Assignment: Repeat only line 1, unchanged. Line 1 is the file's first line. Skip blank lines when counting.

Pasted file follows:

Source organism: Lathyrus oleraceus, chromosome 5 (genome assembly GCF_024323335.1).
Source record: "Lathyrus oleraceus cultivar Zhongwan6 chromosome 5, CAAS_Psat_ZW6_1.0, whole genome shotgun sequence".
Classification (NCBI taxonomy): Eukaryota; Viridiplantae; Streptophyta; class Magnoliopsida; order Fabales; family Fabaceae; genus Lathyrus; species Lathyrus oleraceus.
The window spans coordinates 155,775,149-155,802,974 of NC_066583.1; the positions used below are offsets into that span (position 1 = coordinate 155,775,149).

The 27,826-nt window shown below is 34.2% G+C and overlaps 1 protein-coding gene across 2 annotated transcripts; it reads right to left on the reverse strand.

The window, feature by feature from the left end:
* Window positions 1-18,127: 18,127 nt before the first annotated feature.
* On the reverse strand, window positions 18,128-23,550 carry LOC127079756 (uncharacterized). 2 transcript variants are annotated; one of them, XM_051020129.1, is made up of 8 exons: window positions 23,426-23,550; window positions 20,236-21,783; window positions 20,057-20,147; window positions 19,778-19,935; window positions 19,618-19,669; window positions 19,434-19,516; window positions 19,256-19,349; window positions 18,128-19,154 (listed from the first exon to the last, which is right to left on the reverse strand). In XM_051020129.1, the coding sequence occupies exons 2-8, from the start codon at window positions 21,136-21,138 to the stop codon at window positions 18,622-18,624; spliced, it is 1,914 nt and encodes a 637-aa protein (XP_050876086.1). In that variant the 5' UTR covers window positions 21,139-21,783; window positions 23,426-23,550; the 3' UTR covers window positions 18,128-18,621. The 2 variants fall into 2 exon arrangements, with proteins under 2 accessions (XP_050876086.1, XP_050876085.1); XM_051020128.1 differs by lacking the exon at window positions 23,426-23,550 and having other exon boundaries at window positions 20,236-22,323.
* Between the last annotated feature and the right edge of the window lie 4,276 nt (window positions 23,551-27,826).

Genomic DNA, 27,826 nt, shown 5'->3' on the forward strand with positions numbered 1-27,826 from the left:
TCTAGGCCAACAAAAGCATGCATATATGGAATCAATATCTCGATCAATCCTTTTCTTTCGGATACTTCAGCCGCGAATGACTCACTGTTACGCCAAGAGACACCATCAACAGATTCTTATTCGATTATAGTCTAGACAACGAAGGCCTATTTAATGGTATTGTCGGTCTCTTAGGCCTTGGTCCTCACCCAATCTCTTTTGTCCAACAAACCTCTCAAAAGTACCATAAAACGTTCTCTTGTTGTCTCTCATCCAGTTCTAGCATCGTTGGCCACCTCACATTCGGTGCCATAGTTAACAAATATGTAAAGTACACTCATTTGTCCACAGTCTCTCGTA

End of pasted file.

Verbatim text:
Source organism: Lathyrus oleraceus, chromosome 5 (genome assembly GCF_024323335.1).